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Design engineer Sathishkumar Vijayakumar (aka Sathish Kumar V.) with Tessolve Semiconductor, India, took home top honors in this year’s IPC Design Competition, besting the other four finalists in a rigid-flex design showdown during IPC APEX EXPO.
Unlike last year, no one finished the design completely, so judges graded competitors on what they did finish, as well as criteria such as design decisions they made, and whether they followed electrical and DFM rules. The first heat of the contest began last fall with an original field of 49 competitors, so it’s safe to say that these five finalists represent the cream of the crop.
I asked Sathish to tell us a little about himself and the competition, and what winning this contest means to him as a PCB designer.
Q: Sathish, congratulations on winning the IPC Design Competition for 2023! Why don’t you give us some background about yourself, and how you got into PCB design?
A: Thanks for your wishes, Andy. I am working as a senior PCB design engineer at Tessolve Semiconductor, India. I completed my bachelor’s degree in Electronics and Communication Engineering at Anna University, Chennai. I was happy to start a career in 2014 as a PCB design engineer as my background was in electronics and more specifically, I consider PCB design as an art where I can show my unique skills. At Tessolve, we cater to some of the top semiconductor companies in the world, and I get to work on cutting-edge technologies up front, which makes me feel proud as a PCB designer.
Q: What did you think of the design used in the competition? None of the competitors finished it, whereas last year’s design was considered too easy by a few of those contestants.
A: Yes, the design was quite complicated compared to last year’s design. The design was a rigid-flex PCB with a shape that would fit inside a robotic arm. You can imagine the traces needs to be routed with odd angles for such board shapes, which generally takes more time compared to 45-degree angle traces. It’s a real challenge to complete the routing within the allocated time. I feel it was one of the reasons why none of us were able to complete the design. I started working on items by priority and completed whatever I could following the guidelines. I believe this process helped me.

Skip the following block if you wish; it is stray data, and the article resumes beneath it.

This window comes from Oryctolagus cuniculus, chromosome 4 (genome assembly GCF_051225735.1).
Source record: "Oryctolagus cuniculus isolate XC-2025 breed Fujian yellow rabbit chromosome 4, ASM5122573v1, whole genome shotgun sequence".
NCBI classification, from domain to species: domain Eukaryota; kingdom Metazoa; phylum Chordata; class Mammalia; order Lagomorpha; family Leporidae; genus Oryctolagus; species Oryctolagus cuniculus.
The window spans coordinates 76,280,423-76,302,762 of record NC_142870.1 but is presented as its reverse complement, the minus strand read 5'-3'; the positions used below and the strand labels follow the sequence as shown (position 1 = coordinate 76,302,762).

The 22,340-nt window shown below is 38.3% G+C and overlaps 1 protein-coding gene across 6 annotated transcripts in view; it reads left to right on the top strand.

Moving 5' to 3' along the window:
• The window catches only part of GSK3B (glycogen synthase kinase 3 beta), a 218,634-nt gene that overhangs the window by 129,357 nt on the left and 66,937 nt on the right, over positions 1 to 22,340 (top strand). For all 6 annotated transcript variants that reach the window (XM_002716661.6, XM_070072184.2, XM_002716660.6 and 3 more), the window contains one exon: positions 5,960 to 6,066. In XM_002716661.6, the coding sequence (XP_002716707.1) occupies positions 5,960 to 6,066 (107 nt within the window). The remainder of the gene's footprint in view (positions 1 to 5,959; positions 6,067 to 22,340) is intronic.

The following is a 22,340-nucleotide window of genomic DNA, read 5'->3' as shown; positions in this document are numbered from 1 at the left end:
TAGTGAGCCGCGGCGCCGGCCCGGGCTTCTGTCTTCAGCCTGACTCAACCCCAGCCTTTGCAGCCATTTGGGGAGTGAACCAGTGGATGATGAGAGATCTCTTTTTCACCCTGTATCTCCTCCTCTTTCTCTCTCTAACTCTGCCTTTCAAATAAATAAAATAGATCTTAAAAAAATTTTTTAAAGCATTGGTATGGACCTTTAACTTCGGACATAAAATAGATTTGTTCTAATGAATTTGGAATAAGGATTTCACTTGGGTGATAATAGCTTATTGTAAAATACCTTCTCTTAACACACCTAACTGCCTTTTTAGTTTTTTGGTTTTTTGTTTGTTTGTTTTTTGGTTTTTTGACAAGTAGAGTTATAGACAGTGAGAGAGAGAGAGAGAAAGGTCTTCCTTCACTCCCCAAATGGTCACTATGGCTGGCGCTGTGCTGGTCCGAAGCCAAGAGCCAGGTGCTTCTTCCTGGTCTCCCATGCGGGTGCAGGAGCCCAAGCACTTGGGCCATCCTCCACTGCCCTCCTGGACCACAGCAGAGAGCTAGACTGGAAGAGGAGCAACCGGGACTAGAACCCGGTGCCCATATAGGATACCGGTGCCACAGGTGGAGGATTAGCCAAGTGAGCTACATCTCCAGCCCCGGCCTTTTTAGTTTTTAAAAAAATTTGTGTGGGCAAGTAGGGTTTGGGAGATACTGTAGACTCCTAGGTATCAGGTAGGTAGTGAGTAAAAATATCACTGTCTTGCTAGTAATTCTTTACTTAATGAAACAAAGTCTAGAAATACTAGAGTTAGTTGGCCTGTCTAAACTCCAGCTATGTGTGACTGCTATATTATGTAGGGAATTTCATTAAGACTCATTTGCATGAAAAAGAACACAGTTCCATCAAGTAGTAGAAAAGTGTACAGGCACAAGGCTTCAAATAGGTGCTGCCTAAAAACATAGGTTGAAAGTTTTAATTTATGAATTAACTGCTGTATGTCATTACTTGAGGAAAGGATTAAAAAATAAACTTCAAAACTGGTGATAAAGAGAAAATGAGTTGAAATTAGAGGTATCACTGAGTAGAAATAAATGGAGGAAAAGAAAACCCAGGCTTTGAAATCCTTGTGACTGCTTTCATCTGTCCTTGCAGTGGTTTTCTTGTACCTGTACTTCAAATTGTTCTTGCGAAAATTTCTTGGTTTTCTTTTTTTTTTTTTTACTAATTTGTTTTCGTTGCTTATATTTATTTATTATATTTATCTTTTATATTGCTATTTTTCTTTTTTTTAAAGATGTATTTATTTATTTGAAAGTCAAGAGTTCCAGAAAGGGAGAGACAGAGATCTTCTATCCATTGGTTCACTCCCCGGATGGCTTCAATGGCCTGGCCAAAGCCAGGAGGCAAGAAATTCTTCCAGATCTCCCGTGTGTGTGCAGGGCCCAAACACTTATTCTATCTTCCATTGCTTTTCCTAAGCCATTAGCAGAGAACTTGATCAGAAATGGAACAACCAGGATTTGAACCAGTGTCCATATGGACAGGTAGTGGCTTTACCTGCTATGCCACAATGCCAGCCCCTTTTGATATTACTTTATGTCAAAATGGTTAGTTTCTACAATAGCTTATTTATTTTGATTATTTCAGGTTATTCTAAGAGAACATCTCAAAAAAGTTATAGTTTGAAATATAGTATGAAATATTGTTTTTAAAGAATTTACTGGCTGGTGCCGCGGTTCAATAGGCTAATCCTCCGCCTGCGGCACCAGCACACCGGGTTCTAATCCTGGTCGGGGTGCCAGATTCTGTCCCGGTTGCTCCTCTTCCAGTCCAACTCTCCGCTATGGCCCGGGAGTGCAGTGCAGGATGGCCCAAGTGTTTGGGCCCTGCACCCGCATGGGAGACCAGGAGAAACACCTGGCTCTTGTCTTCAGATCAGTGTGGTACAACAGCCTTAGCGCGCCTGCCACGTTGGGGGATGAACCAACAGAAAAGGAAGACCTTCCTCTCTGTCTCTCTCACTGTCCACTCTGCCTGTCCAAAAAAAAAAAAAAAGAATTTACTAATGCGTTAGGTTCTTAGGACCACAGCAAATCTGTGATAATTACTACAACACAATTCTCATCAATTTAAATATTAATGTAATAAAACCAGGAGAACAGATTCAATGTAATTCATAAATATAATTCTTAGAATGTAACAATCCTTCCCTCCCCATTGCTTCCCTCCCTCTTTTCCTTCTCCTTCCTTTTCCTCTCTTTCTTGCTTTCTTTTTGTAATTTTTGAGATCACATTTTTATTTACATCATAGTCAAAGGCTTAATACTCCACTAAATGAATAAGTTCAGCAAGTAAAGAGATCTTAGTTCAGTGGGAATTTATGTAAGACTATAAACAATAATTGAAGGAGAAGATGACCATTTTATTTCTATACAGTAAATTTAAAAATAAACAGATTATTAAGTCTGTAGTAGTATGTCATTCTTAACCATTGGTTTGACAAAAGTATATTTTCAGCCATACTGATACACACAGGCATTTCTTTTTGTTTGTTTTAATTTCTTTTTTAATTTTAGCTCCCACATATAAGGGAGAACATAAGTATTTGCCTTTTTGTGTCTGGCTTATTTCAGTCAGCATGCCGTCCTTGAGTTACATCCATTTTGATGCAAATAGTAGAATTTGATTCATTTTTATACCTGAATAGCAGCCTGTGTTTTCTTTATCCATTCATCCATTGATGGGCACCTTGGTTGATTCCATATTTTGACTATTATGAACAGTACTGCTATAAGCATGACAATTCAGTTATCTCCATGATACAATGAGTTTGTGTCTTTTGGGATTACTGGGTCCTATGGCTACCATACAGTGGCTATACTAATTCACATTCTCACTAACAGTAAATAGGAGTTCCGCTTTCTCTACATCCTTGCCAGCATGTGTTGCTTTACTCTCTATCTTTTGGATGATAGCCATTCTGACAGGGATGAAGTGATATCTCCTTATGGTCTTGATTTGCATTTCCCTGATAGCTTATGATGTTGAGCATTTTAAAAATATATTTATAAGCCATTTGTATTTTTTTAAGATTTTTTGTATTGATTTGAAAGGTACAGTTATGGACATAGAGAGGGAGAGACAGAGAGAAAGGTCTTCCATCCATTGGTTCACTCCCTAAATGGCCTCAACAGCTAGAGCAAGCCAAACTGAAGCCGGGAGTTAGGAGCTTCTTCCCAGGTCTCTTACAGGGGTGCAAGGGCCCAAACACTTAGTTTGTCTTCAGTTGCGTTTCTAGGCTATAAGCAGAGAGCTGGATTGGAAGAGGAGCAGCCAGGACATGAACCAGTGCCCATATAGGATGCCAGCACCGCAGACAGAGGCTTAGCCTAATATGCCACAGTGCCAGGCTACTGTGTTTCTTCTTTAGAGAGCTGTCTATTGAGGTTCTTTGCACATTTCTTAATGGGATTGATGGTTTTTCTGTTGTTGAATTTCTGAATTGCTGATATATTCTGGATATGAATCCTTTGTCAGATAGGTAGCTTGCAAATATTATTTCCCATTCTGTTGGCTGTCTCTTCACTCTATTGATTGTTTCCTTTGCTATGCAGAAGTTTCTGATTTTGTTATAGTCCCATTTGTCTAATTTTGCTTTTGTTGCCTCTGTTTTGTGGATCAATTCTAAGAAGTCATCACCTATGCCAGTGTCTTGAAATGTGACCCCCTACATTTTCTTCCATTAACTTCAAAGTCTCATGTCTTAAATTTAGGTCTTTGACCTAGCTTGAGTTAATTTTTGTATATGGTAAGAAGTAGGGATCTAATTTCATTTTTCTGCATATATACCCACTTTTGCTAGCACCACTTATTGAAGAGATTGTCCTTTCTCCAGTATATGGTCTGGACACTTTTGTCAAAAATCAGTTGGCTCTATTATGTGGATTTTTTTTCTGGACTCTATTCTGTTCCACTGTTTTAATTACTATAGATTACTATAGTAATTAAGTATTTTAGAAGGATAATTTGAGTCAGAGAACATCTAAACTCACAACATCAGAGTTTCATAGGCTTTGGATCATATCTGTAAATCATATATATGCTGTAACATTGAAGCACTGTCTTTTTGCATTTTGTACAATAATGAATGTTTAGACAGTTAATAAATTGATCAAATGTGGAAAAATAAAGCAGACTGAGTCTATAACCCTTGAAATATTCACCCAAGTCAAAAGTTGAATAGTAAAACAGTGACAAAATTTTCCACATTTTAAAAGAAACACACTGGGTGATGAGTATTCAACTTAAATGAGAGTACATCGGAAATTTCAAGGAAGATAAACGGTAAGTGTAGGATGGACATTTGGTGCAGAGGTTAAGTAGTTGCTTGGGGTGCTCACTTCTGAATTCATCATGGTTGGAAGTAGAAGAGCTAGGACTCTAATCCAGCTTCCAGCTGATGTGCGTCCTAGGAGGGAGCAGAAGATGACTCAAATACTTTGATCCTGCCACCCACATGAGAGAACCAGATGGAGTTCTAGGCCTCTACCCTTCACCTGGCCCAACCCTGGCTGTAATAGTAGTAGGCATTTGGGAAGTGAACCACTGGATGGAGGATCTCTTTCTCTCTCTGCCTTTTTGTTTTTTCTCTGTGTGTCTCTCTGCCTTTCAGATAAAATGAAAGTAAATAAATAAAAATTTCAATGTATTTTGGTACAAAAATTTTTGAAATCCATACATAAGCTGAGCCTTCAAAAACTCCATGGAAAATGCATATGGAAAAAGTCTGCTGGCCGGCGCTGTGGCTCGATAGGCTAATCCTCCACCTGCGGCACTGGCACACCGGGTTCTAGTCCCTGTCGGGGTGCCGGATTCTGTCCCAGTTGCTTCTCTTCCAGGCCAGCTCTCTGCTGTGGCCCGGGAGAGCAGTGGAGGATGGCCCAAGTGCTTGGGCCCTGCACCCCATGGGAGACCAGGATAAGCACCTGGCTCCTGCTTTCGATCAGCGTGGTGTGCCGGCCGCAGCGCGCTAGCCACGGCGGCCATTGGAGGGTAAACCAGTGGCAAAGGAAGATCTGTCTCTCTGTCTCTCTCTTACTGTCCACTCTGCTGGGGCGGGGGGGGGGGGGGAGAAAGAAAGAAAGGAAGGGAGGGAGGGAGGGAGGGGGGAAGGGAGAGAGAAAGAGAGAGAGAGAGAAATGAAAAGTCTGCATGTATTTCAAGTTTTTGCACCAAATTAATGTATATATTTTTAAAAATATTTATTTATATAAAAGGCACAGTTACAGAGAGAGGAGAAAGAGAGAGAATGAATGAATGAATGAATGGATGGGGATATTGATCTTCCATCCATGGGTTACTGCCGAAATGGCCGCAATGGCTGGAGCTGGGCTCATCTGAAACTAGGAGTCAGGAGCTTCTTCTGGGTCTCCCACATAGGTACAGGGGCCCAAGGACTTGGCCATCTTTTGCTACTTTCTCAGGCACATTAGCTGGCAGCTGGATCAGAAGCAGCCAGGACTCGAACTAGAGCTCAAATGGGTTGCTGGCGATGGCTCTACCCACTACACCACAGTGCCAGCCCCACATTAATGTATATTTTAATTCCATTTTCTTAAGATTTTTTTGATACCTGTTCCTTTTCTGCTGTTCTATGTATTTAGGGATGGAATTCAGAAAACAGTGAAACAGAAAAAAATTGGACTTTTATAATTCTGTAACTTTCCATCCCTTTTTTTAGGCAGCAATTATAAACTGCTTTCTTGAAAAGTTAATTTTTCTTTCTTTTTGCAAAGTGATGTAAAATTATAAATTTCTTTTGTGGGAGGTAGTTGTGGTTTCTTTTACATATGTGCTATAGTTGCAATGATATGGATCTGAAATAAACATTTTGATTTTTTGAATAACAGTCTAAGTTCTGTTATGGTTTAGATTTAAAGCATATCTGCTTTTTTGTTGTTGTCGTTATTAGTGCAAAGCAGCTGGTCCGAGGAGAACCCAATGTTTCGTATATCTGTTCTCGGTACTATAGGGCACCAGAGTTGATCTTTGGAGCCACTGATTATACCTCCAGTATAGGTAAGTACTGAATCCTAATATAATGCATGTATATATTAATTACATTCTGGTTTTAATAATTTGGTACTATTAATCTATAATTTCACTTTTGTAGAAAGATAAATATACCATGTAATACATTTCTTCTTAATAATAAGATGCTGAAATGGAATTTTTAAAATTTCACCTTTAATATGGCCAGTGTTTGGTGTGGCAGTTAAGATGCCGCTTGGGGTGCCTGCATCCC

Remember: "The process is more important than the results. And if you take care of the process, you will get the results.”
Q: What does winning this competition mean to you as a designer?
A: This is one of the greatest milestones in my career and I am very proud for participating in this world competition. Winning this competition gives me more confidence in designing complex PCBs.
I believe that I received the best training and exposure to best practices from my organization while working on different types of PCBs over the years. It certainly helped me a lot with winning this competition. I would like to thank Tessolve, IPC India, and IPC International for helping me participate in the competition. I also thank my family members for being a part of my success.
Q: What advice would you give to other designers considering entering a design contest like this?
A: Nothing is more expensive than losing an opportunity. I would tell all my fellow designers to volunteer themselves and participate in design contests like this. Preparing for such contests itself will make designers learn more about PCB design and it’s certainly going to help their careers. I also think IPC contests create a positive vibe among PCB designers to come forward and participate in upcoming events. I believe that participating in the contests is more important than winning or losing.
Further reading: "Sathishkumar Vijayakuma Wins IPC Design Competition" in the 2023 issue of Real Time with... IPC APEX EXPO Show & Tell Magazine.